Oh, death threats – those again

Posted by lex, on April 18, 2006


Taken as a whole, I have to confess that I’m not a charter member of the Michelle Malkin fan club. It’s not so much that I disagree with her on substance for the most part – it’s a tone thing: To hear her talk about it, it’s all about the forces of Good and Evil, the whistling arc and glad clash of absolutist, demonizing rhetorical scimitars, etc. Pundits have to choose a point of view I suppose, but I’ve often wished that along with the courage of their convictions, some of them would take the counsel of the occasional uncertainty, too.

Even granting that she’s been treated abominably in the past by her legion of critics, most of whom couldn’t be bothered to acknowledge her existence, far less her opinions, were it not for the fact that as a conservative “woman of color,” she fails the critical requirement of conforming to identity politics stereotype. Because of her enthusiastic expression of unorthodox political beliefs, she is, in the minds of too many diversity supporters, inauthentically female, insufficiently Asian. Many of these worthies tend to express their thoughtful disapproval in repugnant, racist terms, when they aren’t being offensively sexist. Or both.

So the lady has, in my view, maybe earned the right to a crocodile tear or two. Especially when it comes the stir surrounding her recent post revealing the email contact data and telephone numbers of the UC Santa Cruz Students Against the War – foolishly provided in their arrogant innocence within a press release crowing about chasing military recruiters off campus.

Now, I also have to admit that I find these SAW people an unsympathetic class of victims. While they strike popular, eyes-on-the-full-length-mirror poses and assume self-referential bohemian attitudes from behind the protected and ivy-panoplied parapets of state supported academia, other – dare I say it: Better? – men their age are fighting, and all too often dying in order to protect their right to prevent qualified classmates so inclined from leading those same men in combat. Doesn’t matter who else might like to hear the recruiter’s pitch, or what the law has to say under the Solomon Amendment, because they themselves are against the war. Which is the important thing.

Too many victims here, and all too few heroes. There are all kinds of death threats, is what I guess mean. There are those death threats that cause self-congratulatory, soi disant “radicals” working on their English degrees between cups of carmel macciato latte – men who dare to flick the bird and shout obscenities at the Military Recruiter Man, but who risk nothing, absolutely nothing of consequence in doing so.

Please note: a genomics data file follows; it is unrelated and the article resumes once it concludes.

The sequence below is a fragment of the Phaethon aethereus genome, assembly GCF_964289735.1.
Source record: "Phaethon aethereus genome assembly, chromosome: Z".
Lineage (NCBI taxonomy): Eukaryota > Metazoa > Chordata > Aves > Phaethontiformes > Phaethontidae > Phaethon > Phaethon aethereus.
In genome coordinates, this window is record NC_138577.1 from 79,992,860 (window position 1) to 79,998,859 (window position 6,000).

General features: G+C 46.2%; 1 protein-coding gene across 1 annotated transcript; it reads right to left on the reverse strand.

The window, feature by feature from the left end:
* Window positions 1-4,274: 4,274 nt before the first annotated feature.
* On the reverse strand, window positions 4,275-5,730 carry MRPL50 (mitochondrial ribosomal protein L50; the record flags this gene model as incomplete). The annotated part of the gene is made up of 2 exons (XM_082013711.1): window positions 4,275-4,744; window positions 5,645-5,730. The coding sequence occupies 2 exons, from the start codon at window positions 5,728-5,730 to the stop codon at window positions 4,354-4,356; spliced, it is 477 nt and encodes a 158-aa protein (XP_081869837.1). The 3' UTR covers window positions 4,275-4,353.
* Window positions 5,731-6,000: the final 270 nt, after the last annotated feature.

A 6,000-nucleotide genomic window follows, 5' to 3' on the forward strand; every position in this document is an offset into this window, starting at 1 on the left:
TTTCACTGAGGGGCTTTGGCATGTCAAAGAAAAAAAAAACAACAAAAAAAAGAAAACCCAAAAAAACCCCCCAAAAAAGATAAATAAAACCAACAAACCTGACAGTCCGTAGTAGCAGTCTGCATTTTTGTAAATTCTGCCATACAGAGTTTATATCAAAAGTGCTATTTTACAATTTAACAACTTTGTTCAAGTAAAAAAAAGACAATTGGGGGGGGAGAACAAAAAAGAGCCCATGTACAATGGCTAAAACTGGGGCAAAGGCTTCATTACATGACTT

But then, these bold warriors of the Popular Front for Orthodox Counter-Culture hyperventilate at the first exposure to rays of light from outside the warm, snug fastness of the campus echo chamber. At which point, receiving vigorous – even violent – criticism from brutish, albeit it absent, trolls (for what one suspects may be the first time in their sheltered lives) they claim to be afraid, outraged. Victimized.

Under such pressure, what is a true radical to do, besides resign themselves to a changed email addresses and new or unlisted cell phone number? Only think of the lost voicemail opportunities, the blown chance to hook up with Buffy after the protest march for an espresso, and then: Who knows? Quelle horreur! Oh, small stuff you might say, it was different back in the day. But then again, radicalism used to be made of sterner stuff.

But on the other hand, there are those death threats that stout young men and women at arms, young people with fewer choices, different expectation sets or greater patriotic fervor face in the service of their country, fighting long hours of boredom on the one hand, while trying to build a democracy of out of a brutalized populace and blasted land, all the while knowing that if it comes to a fight with their backs to the wall, it’s fight and live, or fight and die. There are no other choices over there, no changing email addresses or unlisted numbers, no blushing, approbatory coeds – they all know that if it comes to out outside the wire, dying on the trigger is a thousand times to be preferred to the fate of those who might be captured.

Who’s to say which kind of death threat is worse? Who the greater victim? Especially when the soldiers themselves eschew the mantle.

Still, death threats are poor form, all the way around, and do nothing to elevate the debate. To admit that Ms Malkin ought to probably have taken the data down after receiving the death threat feedback is not to disagree that posting the SAW-provided contact data was probably too tempting to resist. And while the SAW knuckleheads have probably learned a valuable lesson, it’s worth keeping in mind that American college students – even ones we disagree with – are not the existential enemy, nor even a useful proxy.

This is all so post-modernist: Everyone is a victim, there are no heroes, one searches in vain, despairingly for any sense of honor. To find those, you’d have to maybe go to Iraq – if, that is, the radicals let you speak to a recruiter.

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Filed under by lex, Carroll "Lex" LeFon, Carroll LeFon, Politics and Culture

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